Blah blah blah

Yoram Bauman translates the basic principles of economics.


I am skeptical of economics – if the science had any predictive power, wouldn’t economists be rich and rule the world? I asked an economist about that, once, and he said that they just call their mistakes “market failures” – i.e.: The Market and its invisible hand was not able to make the decision the economists thought it should. Well, I have seen software engineers blame the compiler for their bugs, which is basically never the case. Blaming The Market though, isn’t that just a shorthand for “people are not as smart as economists, unfortunately”?

This is another example of the “baffle them with a torrent of silly BS” style of presenting.


  1. says

    When people talk about the “invisible hand” and it knowing everything, and thus making the best outcome, I can’t help thinking “How do people not recognize this as the hallmark of a religion?” I think this may be why certain conservative religions in the US get so bound up with laissez-faire capitalism; they seem like the same thing to them.

  2. markp8703 says

    Here in the UK we have some people who are utterly convinced of their greatness and worship(ped) the markets. Five of them wrote a little book called Britannia Unchained calling for less regulation and worker protection in order to have a booming economy based on the sweat shops of the far east.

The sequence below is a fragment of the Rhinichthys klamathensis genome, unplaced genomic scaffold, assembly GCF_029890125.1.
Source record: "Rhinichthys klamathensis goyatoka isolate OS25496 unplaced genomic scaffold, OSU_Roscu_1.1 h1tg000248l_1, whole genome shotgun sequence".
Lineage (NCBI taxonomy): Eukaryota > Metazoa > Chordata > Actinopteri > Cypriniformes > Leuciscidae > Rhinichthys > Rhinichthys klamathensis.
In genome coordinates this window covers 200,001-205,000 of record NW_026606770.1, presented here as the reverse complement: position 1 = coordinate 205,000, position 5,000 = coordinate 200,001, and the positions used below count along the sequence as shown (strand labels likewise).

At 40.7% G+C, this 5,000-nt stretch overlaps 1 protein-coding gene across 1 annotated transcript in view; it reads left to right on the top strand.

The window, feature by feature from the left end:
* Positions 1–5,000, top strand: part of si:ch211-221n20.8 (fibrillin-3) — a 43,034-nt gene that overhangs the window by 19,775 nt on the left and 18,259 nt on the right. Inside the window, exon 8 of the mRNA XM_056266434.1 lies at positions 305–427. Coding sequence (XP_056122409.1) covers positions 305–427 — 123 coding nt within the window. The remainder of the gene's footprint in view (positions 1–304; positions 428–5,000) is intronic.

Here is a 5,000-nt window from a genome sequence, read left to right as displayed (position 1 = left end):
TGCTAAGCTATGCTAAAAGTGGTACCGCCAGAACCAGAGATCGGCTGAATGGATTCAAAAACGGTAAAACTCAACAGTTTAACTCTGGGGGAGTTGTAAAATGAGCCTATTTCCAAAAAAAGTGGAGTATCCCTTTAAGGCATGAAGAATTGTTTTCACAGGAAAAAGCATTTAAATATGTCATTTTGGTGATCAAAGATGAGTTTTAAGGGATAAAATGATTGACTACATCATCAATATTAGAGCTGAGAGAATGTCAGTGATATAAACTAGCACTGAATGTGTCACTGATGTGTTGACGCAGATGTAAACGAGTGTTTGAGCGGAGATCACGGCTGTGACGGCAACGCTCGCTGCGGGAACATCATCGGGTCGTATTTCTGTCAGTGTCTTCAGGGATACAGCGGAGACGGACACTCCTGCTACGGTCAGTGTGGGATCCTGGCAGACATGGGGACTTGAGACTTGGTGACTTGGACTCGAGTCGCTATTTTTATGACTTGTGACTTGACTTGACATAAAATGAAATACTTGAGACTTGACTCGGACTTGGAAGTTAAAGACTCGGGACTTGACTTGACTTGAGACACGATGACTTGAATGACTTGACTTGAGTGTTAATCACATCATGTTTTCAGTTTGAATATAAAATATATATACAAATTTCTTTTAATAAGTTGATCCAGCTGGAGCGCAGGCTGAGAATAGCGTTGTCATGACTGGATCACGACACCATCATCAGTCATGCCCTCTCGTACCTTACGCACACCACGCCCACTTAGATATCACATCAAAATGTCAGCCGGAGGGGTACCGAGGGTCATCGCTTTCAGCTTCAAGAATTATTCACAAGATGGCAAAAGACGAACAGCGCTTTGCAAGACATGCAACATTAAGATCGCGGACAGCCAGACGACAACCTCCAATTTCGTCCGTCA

Unfortunately one author, Liz Truss became Prime Minister and appointed another, Kwasi Kwarteng, as her Chancellor of the Exchequer. They came up with a “mini-budget” that they refused to run by the Office for Budget Responsibility. Their budget was to boost the market and make Britain this unchained economic powerhouse.

    The budget crashed the economy, costing the UK billions and forcing the Bank of England to intervene to shore up pension funds.

    Truss became the shortest serving Prime Minister in UK history*, but before she was forced from office just over six weeks from taking the job she’d had to sack Kwarteng.

    According to Truss her beloved markets were wrong and she and Kwarteng were right. Stupid markets.

    * I recall there was another, shorter lived PM, but he died; a much better excuse for quitting the role in record time.